Twenty countries most vulnerable to the effects of climate change announced the formation of a “V20” group Thursday to pool resources and press for tougher action on global warming. The group includes some of the poorest and least developed nations across Africa, Asia, the Caribbean, Latin America and the Pacific that are home to approximately 700 million people.
“We unite for what we believe is the fundamental human rights issue threatening our very own existence today,” Cesar Purisima, finance minister of the Philippines -- which leads the group -- said, in a statement. “In the absence of an effective global response, annual economic losses due to climate change are projected to exceed $400 billion by 2030 for the V20, with impacts far surpassing our local or regional capabilities.”
The V20's members are Afghanistan, Bangladesh, Barbados, Bhutan, Costa Rica, East Timor, Ethiopia, Ghana, Kenya, Kiribati, Madagascar, the Maldives, Nepal, the Philippines, Rwanda, Saint Lucia, Tanzania, Tuvalu, Vanuatu and Vietnam.
The group, which aims to both raise and manage climate funds, agreed to set up a public-private “climate risk pooling mechanism” -- an insurance fund for climate change-induced extreme weather events and disasters. Additionally, the countries also pledged to improve their financial accounting models of climate change costs and risks.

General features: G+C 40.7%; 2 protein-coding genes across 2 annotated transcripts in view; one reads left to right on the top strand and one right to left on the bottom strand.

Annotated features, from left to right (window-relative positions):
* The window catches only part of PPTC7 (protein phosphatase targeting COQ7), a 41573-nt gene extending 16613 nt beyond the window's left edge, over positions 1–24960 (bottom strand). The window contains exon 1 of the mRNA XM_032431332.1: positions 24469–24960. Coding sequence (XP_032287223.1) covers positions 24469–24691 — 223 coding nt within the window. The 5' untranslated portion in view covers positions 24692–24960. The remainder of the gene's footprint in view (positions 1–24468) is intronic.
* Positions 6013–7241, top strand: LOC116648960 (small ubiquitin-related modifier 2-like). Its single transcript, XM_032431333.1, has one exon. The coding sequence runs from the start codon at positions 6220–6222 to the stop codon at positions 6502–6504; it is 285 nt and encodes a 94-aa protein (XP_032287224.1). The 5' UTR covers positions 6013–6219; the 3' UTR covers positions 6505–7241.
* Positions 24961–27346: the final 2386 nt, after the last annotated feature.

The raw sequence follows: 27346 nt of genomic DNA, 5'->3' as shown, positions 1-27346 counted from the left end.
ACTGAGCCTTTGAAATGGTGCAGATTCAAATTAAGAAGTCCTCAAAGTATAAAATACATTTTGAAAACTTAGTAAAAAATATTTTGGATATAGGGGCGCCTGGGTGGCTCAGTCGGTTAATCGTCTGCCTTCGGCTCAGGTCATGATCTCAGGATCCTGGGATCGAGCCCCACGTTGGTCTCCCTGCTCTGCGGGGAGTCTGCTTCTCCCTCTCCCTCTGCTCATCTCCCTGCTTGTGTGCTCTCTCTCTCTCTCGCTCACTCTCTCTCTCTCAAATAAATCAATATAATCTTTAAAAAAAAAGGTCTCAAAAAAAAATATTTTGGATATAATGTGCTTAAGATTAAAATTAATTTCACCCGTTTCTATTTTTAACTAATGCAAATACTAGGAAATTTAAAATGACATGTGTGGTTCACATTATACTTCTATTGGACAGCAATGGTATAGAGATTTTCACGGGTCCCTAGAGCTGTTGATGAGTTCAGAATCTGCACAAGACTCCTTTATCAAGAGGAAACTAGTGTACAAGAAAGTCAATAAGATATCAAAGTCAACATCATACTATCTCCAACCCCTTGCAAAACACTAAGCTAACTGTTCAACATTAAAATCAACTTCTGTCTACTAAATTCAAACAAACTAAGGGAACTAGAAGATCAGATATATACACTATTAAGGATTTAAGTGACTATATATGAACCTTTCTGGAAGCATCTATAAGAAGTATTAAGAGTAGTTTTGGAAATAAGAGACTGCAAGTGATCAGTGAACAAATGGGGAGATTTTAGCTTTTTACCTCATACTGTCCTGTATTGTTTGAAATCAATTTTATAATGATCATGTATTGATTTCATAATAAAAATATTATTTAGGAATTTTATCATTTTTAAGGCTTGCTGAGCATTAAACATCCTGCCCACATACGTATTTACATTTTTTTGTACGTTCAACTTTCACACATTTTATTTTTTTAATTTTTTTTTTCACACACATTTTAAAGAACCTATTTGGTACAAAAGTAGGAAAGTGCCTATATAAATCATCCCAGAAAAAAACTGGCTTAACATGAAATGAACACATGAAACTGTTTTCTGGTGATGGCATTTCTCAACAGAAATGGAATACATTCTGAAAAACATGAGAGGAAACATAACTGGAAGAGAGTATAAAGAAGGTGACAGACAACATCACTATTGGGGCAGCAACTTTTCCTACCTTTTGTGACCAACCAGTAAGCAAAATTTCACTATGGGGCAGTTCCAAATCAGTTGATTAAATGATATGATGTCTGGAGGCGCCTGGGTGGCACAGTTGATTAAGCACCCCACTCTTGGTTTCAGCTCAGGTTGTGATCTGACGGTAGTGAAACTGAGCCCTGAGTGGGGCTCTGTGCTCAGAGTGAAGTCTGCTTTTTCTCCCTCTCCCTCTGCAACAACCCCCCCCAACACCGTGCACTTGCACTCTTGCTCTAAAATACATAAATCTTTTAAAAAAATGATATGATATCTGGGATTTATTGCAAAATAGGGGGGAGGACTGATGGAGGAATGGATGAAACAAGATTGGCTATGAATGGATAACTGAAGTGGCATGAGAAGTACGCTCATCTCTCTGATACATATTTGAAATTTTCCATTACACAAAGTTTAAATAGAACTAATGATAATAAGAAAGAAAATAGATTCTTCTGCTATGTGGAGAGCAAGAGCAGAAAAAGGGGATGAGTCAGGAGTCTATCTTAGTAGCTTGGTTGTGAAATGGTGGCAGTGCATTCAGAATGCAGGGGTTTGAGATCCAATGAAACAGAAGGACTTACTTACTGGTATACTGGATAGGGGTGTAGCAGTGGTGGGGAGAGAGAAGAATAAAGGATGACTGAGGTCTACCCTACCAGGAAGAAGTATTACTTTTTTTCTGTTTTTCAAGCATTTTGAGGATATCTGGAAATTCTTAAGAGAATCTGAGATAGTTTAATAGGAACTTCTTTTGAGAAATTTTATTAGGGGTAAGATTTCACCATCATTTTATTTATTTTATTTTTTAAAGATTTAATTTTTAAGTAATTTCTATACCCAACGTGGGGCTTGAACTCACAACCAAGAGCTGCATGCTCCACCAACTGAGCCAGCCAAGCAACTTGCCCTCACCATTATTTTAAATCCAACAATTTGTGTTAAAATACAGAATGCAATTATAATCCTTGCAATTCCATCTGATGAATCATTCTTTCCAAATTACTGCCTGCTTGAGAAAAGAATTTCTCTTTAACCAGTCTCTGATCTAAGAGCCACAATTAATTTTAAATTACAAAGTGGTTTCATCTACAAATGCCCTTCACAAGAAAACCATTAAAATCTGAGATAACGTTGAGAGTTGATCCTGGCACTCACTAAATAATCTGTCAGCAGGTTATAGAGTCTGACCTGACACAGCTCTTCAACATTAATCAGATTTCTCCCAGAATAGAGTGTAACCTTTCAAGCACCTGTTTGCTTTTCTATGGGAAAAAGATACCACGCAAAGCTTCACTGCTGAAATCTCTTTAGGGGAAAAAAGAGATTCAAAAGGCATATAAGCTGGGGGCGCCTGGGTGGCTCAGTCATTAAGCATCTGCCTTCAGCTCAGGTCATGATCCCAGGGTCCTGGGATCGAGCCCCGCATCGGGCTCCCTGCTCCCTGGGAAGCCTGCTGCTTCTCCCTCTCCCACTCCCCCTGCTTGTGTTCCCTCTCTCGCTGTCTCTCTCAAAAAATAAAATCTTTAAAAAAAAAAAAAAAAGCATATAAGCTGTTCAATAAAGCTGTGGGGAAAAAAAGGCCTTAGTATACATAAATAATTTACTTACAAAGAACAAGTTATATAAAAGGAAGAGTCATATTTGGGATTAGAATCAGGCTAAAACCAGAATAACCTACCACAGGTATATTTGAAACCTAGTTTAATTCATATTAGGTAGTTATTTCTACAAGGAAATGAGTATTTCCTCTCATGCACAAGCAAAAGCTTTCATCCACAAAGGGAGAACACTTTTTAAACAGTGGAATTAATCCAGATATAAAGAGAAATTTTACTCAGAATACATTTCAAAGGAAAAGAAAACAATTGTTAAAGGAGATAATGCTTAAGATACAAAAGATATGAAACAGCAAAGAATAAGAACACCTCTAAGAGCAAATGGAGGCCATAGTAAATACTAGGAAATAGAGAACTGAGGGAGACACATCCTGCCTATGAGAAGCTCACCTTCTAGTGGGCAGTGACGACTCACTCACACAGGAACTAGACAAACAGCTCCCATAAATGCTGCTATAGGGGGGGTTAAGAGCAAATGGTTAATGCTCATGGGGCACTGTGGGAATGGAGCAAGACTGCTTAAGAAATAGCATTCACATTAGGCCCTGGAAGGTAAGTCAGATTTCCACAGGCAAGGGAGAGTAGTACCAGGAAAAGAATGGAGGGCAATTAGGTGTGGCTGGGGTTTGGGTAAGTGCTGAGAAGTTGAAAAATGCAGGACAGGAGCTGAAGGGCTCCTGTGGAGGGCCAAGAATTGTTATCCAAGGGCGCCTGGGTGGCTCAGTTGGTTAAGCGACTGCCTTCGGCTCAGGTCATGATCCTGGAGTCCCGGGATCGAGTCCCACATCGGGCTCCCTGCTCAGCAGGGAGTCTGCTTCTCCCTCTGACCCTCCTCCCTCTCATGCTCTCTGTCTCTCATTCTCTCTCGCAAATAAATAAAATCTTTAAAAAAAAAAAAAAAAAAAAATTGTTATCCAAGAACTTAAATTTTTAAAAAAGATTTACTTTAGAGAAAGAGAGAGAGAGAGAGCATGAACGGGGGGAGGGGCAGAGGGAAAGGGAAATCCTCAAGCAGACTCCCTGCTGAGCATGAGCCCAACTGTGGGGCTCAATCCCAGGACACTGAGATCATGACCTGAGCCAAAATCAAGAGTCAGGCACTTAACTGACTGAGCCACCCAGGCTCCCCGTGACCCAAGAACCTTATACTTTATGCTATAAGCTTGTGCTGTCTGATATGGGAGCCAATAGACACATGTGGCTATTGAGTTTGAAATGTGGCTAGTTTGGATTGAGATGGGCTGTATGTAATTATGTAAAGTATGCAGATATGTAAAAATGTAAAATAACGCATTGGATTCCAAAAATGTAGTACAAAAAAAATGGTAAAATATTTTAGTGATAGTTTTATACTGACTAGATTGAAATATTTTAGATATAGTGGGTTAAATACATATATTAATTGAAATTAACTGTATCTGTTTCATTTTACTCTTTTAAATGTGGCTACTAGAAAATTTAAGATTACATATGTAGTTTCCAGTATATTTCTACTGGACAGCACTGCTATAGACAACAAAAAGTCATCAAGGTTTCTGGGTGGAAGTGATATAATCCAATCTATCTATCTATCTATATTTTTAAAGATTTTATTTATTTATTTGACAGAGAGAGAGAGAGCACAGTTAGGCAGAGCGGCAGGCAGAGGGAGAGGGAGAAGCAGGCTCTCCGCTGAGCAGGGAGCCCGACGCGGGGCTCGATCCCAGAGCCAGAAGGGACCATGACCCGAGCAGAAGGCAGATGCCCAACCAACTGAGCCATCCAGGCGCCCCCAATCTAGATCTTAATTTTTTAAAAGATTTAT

Since record keeping began in 1880, the global average temperature has risen 1.4 degrees Fahrenheit, and, over the past 100 years, the global average sea level has risen nearly 7 inches. In addition to putting critical ocean and land ecosystems at risk, sea level rise and increase in frequency of extreme weather events have strained the vulnerable nations’ ability to cope with climate change.
For low-lying Pacific island nations, a rise in temperature of more than 3.6 degrees Fahrenheit above the pre-industrial levels -- the internationally accepted red line -- poses an existential threat. Many islands in the region are already being battered by frequent storm surges and flooding.
“We have decided to work together to ensure we are not made victims, but do everything we can to contribute to a resolution to this crisis,” Costa Rica’s Vice Minister of Finance Jose Francisco Pacheco, said in the statement.
Even as the clock ticks down on December’s crucial climate conference in Paris, the availability of climate funds for poor and vulnerable nations remains a key sticking point. Wealthy nations have pledged to mobilize $100 billion per year in climate finance by 2020, and, as of last year, they had reached nearly $62 billion.
However, according to an estimate by Oxfam, only $2 billion was made available to these nations in order to adapt to climate change in 2014 -- pointing toward a persistent gap between the rising costs of adaptation and international monetary support.
“Financial constraints put up serious barriers for climate action and expose millions to disaster and hardship,” Helen Clark, the United Nations Development Programme administrator, said in the statement. “We believe the V20’s vision to deploy innovation in finance, based on shared experiences, has great potential to knock down such barriers.”